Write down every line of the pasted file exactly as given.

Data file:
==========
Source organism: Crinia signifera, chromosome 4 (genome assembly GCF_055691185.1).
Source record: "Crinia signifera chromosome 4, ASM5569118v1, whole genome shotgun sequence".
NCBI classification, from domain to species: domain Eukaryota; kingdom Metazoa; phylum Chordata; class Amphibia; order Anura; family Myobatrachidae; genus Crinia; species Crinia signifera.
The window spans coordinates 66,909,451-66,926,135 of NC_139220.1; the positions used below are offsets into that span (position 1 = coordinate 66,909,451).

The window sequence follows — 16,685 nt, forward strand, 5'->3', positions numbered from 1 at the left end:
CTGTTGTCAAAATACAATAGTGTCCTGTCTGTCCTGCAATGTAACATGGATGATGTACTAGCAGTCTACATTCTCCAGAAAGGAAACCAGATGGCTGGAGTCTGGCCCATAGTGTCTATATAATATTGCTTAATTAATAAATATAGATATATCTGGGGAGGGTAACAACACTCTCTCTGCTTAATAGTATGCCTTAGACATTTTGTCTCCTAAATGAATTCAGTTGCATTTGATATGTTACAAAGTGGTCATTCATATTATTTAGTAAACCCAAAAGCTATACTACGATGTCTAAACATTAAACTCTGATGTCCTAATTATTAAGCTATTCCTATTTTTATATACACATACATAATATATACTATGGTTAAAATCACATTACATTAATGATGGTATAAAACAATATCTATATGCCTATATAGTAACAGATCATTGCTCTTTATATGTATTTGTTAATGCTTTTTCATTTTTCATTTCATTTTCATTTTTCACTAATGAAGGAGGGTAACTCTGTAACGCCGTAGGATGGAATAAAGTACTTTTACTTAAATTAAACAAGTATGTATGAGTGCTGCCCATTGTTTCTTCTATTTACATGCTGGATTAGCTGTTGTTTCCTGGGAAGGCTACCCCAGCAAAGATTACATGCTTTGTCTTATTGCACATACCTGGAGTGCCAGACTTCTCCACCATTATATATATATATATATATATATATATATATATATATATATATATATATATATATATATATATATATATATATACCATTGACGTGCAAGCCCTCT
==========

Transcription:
Source organism: Crinia signifera, chromosome 4 (genome assembly GCF_055691185.1).
Source record: "Crinia signifera chromosome 4, ASM5569118v1, whole genome shotgun sequence".
NCBI classification, from domain to species: domain Eukaryota; kingdom Metazoa; phylum Chordata; class Amphibia; order Anura; family Myobatrachidae; genus Crinia; species Crinia signifera.
The window spans coordinates 66,909,451-66,926,135 of NC_139220.1; the positions used below are offsets into that span (position 1 = coordinate 66,909,451).

The window sequence follows — 16,685 nt, forward strand, 5'->3', positions numbered from 1 at the left end:
CTGTTGTCAAAATACAATAGTGTCCTGTCTGTCCTGCAATGTAACATGGATGATGTACTAGCAGTCTACATTCTCCAGAAAGGAAACCAGATGGCTGGAGTCTGGCCCATAGTGTCTATATAATATTGCTTAATTAATAAATATAGATATATCTGGGGAGGGTAACAACACTCTCTCTGCTTAATAGTATGCCTTAGACATTTTGTCTCCTAAATGAATTCAGTTGCATTTGATATGTTACAAAGTGGTCATTCATATTATTTAGTAAACCCAAAAGCTATACTACGATGTCTAAACATTAAACTCTGATGTCCTAATTATTAAGCTATTCCTATTTTTATATACACATACATAATATATACTATGGTTAAAATCACATTACATTAATGATGGTATAAAACAATATCTATATGCCTATATAGTAACAGATCATTGCTCTTTATATGTATTTGTTAATGCTTTTTCATTTTTCATTTCATTTTCATTTTTCACTAATGAAGGAGGGTAACTCTGTAACGCCGTAGGATGGAATAAAGTACTTTTACTTAAATTAAACAAGTATGTATGAGTGCTGCCCATTGTTTCTTCTATTTACATGCTGGATTAGCTGTTGTTTCCTGGGAAGGCTACCCCAGCAAAGATTACATGCTTTGTCTTATTGCACATACCTGGAGTGCCAGACTTCTCCACCATTATATATATATATATATATATATATATATATATATATATATATATATATATATATATATATATATATATATATACCATTGACGTGCAAGCCCTCT